Hotter temperatures have melted as much as a quarter of Himalayan glacial ice in the past 40 years, reveals a study of declassified spy satellite photos from the 1970s.
The Himalayan Mountains are home to the highest peak in Mount Everest at 29,029 feet, but also to the third largest deposit of ice and snow in the world, after Antarctica and the Arctic. Now the first complete study of this remote region reveals that its glaciers lost billions of tons of ice—equivalent to more than a vertical foot and half of ice each year—from 2000 to 2016.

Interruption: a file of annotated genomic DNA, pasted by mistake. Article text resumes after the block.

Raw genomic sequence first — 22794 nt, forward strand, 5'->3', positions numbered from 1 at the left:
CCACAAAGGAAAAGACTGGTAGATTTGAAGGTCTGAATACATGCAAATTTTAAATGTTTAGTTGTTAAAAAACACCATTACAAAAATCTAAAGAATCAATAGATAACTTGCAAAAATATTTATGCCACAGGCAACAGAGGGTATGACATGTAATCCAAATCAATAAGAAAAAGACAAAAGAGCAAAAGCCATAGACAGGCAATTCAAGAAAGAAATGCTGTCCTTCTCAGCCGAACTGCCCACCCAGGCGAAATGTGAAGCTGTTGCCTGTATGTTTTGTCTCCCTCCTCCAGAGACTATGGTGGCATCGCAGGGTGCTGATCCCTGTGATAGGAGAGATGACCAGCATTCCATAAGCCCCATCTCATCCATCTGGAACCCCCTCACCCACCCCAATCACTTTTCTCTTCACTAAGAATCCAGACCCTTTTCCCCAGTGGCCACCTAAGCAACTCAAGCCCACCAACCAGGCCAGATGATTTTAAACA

That’s double the amount of melting that took place from 1975 to 2000, revealing that the ice loss is accelerating with rising temperatures. It’s also threatening water supplies for hundreds of millions of people downstream across much of Asia.
This is the first comprehensive look at what’s happened to glaciers in the Himalaya over a 40-year time span, said lead author Joshua Maurer at Columbia University’s Lamont-Doherty Earth Observatory. The study was published today in Science Advances.
“Our study reveals a robust signal of glacier ice loss linked to rising temperatures from climate change,” Maurer says. As much as quarter of the region’s ice has been lost over the last 40 years, he estimated.
Read more: National Geographic